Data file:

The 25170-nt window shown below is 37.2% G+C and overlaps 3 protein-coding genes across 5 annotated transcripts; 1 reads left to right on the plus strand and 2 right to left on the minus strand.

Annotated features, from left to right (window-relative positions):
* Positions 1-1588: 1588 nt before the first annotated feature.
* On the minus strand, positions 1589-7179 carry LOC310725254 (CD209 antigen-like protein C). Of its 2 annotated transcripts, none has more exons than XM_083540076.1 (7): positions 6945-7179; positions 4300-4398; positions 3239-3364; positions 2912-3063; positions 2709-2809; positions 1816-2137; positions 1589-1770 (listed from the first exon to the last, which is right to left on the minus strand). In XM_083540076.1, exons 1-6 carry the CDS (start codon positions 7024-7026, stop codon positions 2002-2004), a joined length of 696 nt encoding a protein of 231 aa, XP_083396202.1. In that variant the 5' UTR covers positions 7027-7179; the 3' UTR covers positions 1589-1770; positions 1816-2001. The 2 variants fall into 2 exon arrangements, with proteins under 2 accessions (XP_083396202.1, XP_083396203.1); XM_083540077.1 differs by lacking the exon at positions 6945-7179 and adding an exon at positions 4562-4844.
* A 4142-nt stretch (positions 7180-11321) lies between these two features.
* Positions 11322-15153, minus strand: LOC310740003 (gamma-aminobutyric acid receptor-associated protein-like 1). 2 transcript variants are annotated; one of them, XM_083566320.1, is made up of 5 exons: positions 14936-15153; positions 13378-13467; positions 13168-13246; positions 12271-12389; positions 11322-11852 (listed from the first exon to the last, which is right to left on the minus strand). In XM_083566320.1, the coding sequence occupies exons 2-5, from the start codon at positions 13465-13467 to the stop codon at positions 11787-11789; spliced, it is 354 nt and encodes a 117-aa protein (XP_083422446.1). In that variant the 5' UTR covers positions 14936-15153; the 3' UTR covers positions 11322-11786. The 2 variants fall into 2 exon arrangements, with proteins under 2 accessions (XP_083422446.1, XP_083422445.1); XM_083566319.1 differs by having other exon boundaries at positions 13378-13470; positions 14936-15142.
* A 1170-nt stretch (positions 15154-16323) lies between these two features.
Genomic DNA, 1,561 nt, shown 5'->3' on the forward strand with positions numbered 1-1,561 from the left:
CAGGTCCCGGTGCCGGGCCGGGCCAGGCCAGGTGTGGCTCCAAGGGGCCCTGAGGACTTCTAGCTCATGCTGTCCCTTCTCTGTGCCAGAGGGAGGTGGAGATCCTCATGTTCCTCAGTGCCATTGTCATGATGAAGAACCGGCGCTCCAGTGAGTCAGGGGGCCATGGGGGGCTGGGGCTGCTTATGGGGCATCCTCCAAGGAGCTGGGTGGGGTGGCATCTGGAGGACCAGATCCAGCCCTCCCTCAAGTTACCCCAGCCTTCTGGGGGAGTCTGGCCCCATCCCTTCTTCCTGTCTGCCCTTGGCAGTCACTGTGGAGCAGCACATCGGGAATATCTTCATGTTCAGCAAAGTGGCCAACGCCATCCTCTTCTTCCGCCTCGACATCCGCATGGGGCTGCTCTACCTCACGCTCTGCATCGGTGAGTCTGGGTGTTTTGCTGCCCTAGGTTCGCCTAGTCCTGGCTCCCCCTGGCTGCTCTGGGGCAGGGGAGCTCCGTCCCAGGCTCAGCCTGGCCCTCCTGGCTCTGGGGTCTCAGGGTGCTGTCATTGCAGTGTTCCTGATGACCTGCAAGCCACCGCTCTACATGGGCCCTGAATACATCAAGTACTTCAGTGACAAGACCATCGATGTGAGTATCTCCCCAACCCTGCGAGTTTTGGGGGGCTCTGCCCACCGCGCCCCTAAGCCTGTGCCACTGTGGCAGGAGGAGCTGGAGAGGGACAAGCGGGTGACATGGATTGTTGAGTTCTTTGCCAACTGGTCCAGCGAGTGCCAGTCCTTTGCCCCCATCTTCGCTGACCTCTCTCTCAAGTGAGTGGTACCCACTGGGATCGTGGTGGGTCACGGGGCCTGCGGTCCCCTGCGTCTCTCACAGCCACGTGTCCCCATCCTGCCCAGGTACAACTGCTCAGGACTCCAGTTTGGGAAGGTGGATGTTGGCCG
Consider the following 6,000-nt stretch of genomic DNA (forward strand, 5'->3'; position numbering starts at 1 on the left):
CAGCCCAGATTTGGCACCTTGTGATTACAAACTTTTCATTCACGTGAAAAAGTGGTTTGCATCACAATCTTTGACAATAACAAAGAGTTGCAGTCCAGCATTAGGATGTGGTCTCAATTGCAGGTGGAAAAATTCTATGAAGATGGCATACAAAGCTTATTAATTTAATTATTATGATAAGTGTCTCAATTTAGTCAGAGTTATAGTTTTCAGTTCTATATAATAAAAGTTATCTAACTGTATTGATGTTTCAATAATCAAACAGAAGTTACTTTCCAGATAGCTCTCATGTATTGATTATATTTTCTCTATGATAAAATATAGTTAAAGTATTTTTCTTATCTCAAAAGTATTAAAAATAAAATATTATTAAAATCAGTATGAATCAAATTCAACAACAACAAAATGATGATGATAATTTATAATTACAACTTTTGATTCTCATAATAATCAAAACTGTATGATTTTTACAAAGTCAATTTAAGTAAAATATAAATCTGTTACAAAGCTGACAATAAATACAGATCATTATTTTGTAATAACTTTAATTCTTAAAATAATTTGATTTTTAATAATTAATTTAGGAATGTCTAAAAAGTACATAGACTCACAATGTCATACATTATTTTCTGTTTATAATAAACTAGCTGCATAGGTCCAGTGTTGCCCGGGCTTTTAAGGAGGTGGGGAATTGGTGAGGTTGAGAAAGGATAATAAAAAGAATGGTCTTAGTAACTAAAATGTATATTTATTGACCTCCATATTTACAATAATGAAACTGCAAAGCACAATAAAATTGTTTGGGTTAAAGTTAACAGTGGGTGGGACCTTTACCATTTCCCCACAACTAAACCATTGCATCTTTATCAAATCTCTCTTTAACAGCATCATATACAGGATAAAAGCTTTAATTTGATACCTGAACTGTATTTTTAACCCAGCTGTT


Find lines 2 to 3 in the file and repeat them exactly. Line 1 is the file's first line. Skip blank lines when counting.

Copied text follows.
Annotated features, from left to right (window-relative positions):
* Positions 1-1588: 1588 nt before the first annotated feature.